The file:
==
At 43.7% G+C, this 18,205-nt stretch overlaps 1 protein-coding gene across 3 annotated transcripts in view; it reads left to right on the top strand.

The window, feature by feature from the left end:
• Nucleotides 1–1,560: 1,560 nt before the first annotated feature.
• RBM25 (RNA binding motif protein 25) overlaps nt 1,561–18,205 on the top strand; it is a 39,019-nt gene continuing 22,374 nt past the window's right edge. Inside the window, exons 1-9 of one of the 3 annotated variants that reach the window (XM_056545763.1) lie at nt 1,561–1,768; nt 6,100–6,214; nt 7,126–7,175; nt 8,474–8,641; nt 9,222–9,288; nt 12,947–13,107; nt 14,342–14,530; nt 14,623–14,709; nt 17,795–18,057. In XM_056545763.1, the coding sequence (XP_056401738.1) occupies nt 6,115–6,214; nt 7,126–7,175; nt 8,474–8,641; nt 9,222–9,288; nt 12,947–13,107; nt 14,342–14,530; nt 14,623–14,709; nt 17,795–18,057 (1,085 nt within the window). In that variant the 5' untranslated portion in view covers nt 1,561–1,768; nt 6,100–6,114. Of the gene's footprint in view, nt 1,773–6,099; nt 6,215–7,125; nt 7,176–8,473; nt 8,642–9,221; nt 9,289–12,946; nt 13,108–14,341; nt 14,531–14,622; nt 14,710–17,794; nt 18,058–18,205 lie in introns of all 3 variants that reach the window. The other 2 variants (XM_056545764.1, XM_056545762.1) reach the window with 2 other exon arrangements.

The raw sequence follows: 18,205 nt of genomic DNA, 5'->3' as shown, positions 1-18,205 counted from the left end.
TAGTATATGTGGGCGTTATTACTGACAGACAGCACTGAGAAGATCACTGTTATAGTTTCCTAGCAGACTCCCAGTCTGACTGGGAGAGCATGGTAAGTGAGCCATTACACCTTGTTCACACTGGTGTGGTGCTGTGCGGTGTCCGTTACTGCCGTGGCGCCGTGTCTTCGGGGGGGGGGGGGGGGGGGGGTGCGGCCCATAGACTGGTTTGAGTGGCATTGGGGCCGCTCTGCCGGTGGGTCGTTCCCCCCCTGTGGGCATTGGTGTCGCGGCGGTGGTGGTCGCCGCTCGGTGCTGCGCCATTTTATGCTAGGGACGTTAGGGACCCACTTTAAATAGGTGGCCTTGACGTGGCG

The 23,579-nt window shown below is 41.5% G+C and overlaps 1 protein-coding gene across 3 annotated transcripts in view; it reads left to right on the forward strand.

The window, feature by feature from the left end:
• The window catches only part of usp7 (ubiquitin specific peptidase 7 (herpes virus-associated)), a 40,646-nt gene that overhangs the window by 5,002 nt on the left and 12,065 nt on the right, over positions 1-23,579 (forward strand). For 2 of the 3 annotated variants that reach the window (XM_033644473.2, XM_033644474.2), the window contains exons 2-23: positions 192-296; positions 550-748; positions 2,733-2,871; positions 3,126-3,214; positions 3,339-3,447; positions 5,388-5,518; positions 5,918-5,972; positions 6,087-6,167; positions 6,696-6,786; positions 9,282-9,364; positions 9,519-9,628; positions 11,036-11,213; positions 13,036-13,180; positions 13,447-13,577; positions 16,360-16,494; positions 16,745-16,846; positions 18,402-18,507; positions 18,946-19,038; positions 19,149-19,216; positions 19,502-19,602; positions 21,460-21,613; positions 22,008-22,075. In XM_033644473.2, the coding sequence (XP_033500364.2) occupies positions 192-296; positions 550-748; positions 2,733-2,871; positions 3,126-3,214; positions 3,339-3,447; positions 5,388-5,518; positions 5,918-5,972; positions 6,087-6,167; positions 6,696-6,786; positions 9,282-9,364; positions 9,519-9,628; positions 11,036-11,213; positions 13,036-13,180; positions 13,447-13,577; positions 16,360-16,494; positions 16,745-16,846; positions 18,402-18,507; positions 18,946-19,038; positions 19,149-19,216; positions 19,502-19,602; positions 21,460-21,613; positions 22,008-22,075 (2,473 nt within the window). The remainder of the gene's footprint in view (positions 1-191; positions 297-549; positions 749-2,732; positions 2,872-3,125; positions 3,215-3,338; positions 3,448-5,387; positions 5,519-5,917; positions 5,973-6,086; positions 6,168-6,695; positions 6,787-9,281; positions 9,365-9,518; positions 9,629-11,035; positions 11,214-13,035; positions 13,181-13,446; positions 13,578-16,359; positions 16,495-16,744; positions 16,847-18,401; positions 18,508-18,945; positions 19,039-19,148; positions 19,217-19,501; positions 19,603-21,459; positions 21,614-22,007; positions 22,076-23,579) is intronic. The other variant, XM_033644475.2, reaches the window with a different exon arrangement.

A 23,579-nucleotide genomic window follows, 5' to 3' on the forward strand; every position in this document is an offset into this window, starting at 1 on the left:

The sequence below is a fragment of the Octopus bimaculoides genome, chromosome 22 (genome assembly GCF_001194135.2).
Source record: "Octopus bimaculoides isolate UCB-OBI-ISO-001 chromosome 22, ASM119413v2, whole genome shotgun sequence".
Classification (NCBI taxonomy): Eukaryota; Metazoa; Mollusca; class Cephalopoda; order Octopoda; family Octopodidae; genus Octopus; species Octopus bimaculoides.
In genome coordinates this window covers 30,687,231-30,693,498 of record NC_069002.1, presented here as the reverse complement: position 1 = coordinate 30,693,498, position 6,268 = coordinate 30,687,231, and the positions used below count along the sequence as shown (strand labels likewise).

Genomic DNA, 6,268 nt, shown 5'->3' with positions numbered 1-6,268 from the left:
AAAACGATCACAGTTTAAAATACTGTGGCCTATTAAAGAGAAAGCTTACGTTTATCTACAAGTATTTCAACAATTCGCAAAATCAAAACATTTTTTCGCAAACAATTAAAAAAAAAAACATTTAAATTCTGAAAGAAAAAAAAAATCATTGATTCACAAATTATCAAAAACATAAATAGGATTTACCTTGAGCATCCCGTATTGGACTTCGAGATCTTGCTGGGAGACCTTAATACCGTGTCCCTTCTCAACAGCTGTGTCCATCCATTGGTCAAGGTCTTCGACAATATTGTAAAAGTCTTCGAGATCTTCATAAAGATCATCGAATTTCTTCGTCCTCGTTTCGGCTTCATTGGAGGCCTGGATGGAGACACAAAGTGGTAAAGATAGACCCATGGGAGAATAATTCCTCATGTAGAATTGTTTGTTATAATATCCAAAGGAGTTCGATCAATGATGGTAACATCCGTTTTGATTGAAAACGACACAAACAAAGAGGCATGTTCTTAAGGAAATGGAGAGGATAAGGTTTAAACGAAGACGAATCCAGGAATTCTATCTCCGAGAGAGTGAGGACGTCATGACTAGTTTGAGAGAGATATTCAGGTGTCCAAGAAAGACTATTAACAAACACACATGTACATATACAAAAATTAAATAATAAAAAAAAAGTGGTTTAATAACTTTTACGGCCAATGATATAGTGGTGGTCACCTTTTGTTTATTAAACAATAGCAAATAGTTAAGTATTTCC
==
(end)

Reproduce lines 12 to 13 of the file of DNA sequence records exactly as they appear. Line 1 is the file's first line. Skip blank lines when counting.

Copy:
Source record: "Octopus bimaculoides isolate UCB-OBI-ISO-001 chromosome 22, ASM119413v2, whole genome shotgun sequence".
Classification (NCBI taxonomy): Eukaryota; Metazoa; Mollusca; class Cephalopoda; order Octopoda; family Octopodidae; genus Octopus; species Octopus bimaculoides.